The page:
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Therese


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Editorial Reviews

Audrey Tautou (Amelie) stars in famed director Claude Miller s (A Secret) final film, a gorgeously photographed adaptation of Nobel Prize® winner François Mauriac s 1927 novel about one woman s fight for love against the social norms of French provincial life.

In the pine-forested Landes region in southwest France, young Thérèse (Tautou) has married wealthy but arrogant Bernard Desqueyroux (Gilles Lellouche, Little White Lies) and is now part of the oppressively traditionalist Desqueyroux family. Although able to live in the lap of luxury, Thérèse soon realizes that her role is to be forever subservient to Bernard and act as little more than his accessory. When her best friend (and Bernard s younger sister) Anna (Anaïs Demoustier, Time of the Wolf) falls madly in love with a handsome young Portuguese man, Thérèse is tasked by the family to persuading Anna to forego her planned nuptials. But as she witnesses first-hand Anna s passionate determination to keep her lover by her side, Thérèse finds her own desire growing and soon sets out to free herself from the provincial conventions that threaten to keep her forever repressed.

Heartfelt, touching, and featuring an emotionally charged performance from Tautou, THÉRÈSE is a glorious testament to one woman s unwavering quest for true love.

Product Details

  • Actors: Audrey Tautou, Gilles Lellouche
  • Directors: Claude Miller
  • Format: Multiple Formats, Color, NTSC, Widescreen
  • Language: French
  • Region: Region 1 (U.S. and Canada only. Read more about DVD formats.)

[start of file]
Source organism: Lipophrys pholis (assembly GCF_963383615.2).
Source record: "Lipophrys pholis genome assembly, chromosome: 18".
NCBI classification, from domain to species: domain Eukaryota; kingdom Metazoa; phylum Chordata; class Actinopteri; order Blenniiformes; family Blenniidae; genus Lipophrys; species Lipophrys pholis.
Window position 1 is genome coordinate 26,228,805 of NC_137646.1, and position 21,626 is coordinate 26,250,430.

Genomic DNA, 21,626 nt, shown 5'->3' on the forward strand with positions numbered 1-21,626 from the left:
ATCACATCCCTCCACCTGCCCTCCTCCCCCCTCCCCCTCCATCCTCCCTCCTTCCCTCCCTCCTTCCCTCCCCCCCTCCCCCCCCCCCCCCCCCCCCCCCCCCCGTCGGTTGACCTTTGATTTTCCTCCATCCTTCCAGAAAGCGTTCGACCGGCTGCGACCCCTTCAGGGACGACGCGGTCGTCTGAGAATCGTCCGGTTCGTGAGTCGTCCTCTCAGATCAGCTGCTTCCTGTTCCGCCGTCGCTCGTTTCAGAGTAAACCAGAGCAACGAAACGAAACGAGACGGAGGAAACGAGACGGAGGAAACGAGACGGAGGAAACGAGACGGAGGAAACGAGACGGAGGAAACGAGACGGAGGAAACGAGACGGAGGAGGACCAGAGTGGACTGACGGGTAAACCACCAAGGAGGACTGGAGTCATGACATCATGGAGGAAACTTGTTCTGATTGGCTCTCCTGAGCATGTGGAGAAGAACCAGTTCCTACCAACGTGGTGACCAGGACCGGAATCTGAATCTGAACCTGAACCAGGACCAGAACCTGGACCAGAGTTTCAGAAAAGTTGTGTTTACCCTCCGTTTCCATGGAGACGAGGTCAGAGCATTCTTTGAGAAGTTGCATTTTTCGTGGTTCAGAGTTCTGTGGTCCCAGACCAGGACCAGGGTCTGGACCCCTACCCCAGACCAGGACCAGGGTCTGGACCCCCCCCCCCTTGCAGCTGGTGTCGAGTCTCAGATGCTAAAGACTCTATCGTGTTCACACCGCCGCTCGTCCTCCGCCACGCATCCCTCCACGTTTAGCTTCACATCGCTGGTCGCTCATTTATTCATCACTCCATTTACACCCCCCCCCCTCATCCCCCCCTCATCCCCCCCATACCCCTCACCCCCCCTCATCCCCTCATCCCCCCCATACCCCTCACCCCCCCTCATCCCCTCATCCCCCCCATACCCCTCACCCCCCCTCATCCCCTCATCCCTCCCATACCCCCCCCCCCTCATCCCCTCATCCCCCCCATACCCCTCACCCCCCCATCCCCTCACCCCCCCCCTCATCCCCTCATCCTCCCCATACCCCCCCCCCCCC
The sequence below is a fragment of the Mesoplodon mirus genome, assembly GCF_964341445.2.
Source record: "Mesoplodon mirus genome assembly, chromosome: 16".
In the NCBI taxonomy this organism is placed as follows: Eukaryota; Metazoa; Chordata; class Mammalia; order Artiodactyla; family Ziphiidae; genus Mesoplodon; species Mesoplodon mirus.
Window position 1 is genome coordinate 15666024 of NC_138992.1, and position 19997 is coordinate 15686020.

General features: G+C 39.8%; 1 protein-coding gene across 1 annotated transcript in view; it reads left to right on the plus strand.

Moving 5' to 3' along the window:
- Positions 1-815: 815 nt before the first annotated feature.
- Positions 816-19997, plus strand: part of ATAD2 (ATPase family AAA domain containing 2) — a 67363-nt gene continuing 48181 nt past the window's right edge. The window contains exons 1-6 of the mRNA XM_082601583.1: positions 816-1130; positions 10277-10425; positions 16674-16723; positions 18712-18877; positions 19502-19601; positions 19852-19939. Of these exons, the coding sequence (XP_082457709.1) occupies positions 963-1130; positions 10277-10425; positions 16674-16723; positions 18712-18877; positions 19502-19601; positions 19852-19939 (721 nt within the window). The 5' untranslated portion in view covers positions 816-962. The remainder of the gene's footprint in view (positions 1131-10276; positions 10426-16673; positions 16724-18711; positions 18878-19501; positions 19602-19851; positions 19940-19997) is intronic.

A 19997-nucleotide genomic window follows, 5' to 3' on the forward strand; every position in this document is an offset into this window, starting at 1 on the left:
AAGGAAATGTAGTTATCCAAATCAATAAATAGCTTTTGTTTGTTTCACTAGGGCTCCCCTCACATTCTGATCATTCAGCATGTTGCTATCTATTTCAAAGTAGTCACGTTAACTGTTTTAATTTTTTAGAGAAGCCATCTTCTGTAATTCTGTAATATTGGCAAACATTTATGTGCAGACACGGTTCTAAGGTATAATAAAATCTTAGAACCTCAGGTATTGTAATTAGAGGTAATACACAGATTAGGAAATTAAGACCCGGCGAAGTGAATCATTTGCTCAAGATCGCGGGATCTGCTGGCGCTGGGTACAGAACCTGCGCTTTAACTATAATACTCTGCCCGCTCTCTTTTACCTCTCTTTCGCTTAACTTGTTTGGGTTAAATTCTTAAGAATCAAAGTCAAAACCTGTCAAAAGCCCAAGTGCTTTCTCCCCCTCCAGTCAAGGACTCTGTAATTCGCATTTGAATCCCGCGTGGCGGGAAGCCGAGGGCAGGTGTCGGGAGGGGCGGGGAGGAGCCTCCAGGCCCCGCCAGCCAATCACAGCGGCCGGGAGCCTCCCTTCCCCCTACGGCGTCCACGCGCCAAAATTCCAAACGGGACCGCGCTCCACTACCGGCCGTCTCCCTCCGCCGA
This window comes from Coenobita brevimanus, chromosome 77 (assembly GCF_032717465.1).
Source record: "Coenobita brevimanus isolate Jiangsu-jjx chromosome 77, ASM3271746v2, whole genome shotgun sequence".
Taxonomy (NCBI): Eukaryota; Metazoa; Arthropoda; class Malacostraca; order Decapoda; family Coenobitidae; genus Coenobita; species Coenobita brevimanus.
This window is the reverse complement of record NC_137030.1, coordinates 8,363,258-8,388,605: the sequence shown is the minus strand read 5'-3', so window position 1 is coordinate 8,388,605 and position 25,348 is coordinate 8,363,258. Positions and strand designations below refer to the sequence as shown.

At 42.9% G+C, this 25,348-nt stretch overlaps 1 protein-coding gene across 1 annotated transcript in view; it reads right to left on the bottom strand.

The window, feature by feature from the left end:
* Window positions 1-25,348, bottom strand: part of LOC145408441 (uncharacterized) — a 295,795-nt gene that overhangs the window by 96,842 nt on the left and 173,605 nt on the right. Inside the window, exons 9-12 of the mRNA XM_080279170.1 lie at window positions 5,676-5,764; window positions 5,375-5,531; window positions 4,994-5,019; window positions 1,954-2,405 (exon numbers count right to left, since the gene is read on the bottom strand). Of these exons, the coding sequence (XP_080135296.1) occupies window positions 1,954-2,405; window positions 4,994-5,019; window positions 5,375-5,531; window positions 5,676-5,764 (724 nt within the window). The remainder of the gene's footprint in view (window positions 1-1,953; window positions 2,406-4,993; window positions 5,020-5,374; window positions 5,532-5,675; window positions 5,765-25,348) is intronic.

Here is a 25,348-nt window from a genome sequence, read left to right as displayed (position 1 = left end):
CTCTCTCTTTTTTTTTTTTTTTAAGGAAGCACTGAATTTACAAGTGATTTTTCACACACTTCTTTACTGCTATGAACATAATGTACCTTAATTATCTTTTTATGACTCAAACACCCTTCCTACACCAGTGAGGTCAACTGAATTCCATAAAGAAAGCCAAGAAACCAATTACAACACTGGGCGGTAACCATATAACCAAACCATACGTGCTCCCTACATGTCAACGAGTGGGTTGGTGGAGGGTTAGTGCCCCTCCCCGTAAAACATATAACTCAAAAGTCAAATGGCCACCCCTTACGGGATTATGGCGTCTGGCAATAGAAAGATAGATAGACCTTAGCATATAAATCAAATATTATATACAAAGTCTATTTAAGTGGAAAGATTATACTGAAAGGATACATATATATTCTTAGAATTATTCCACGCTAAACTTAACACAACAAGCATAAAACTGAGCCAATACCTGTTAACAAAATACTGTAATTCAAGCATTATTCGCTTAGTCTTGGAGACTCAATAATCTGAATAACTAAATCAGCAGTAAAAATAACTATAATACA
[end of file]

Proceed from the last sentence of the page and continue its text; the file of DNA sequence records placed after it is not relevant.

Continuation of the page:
• Aspect Ratio: 2.40:1
  • Number of discs: 1
  • Rated: Unrated
  • Studio: MPI HOME VIDEO
  • DVD Release Date: November 19, 2013
  • Run Time: 110 minutes
  • Average Customer Review: 3.1 out of 5 stars  See all reviews (17 customer reviews)
  • ASIN: B00EMAGJ68
  • Amazon Best Sellers Rank: #45,720 in Movies & TV (See Top 100 in Movies & TV)

Customer Reviews

Marries for business reason but still is not happy about it.
Tom Falcon
By the end of the film, Therese's circumstances have improved, but you don't see enough of them to be satisfied.
L. M. Keefer
It is left up to other characters to infer her motives and ambitions because she never once articulates them.
bunnyrabbit4

Most Helpful Customer Reviews

11 of 12 people found the following review helpful By bunnyrabbit4 VINE VOICE on December 15, 2013
Format: Amazon Instant Video Verified Purchase
Set in the mid 1920's,Therese, chronicles the marriage of two French aristocrats whose wealth comes from owning large tracts of land. They live in manor houses on estates covered with pine forests and generally have almost nothing to do beyond hunting, dining and worrying about the respectability of the family name. Tradition runs deep and we quickly learn that everyone adheres closely to it.

As the film opens, Therese is shown as a relatively normal teenager playing and laughing with her best friend Anne, whose brother she is expected to marry. We learn that Anne has taken up the aristocratic sport of hunting, which Therese finds appalling but there is little more exposition of Therese's character and the film jumps to her short courtship and marriage. Therese and her intended, an older man named Bernard, both agree that it is good to marry their forests together, but other than that they appear to have little in common. We assume that the coming marriage will have little passion, but the movie is really about Therese's deeper compulsions.

As her wedding approaches there is a short scene with Anne in which Therese states that she is having thoughts she shares with no one and believes that marriage will correct them. She repeats this to Bernard and we get the feeling that perhaps she is protesting the lack of intellectual respect for women and their thoughts. At this point the viewer is prepared to learn more about her views and how they are thwarted by the society she lives in. Without giving away too many details of the story, my problem with the film stems from the fact that the nature of these thoughts and her subsequent behaviors are never explored or foreshadowed in a satisfying manner.
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8 of 8 people found the following review helpful By Dennis Watts on December 30, 2013
Format: DVD